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Sep 26, 2017

Boeing-Bombardier dispute is mere 'sour grapes': Former Air Canada CEO

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The simmering dispute between Bombardier and Boeing over its CSeries jet is little more than “sour grapes” over the U.S. airplane manufacturer’s inability to sell its own rival aircraft, former Air Canada President Pierre Jeanniot told BNN in an interview.

Boeing’s complaint that its 737-800 and Max 8 planes are facing unfair competition doesn’t hold water, he said.

“Unfortunately for Boeing — and perhaps this is the sour grapes that I mentioned — that [737] smaller version doesn’t sell,“ said Jeanniot, who is currently the chairman of the Advisory Board of the Aviation Task Force at Concordia University.

“The frustration from Boeing in that situation has perhaps aggravated or increased its need to have a levy for that — and that’s just wrong.”

Bombardier is bracing for a preliminary ruling from the U.S. Commerce Department on a complaint from Boeing that accuses Bombardier of selling its CSeries aircraft below cost. The decision is expected after markets close on Tuesday.

Many expect the U.S. to rule against Bombardier. However, shares of the company spiked more than 10 per cent Tuesday afternoon on market speculation that Bombardier could prevail.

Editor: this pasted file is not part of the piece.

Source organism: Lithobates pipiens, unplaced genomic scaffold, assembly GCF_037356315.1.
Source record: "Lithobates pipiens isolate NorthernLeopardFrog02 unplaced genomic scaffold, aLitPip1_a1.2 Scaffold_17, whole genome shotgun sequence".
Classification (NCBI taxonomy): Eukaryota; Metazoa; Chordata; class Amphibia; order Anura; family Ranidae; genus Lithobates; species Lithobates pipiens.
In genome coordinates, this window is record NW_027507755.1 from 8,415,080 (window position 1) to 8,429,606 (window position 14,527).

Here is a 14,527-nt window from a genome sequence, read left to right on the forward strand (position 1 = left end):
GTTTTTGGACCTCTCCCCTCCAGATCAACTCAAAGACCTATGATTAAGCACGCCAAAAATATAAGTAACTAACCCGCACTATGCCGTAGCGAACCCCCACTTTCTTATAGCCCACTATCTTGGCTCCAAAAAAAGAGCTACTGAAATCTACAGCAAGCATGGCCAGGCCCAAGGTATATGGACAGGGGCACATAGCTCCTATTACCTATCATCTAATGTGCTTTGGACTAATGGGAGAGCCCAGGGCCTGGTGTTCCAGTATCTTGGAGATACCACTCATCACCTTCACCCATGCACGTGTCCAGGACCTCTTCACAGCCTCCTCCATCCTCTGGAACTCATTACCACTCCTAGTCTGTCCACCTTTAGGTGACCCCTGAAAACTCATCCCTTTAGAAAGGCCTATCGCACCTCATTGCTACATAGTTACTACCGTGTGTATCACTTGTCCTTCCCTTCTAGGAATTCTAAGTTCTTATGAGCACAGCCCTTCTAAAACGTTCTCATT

Boeing has argued that duties should be imposed on Bombardier aircraft because the Montreal-based company received government subsidies that give it an illicit toehold in the international market.  Bombardier has received a $372.5-million federal loan for Bombardier’s CSeries and Global 7000 aircraft programs, and $1 billion from the province of Quebec.

It’s been more than a year since Bombardier announced a new CSeries sale. But the company has already delivered aircraft to Swiss Air and has received interest from airlines such as Qatar Airways and Air Baltic Corp.

Earlier this week U.S. air carrier JetBlue sided with Bombardier in the dispute. The discount airline urged the U.S. regulators to deny Boeing’s petition, saying imposing tariffs on the CSeries would harm competition and result in higher airfares.

No matter how the decision comes down, Jeanniot says Bombardier will find a buyers for the innovative CSeries jet.

“There is a specific niche for that airline and I don’t think that either Airbus or Boeing are competing seriously with that airplane,” he said.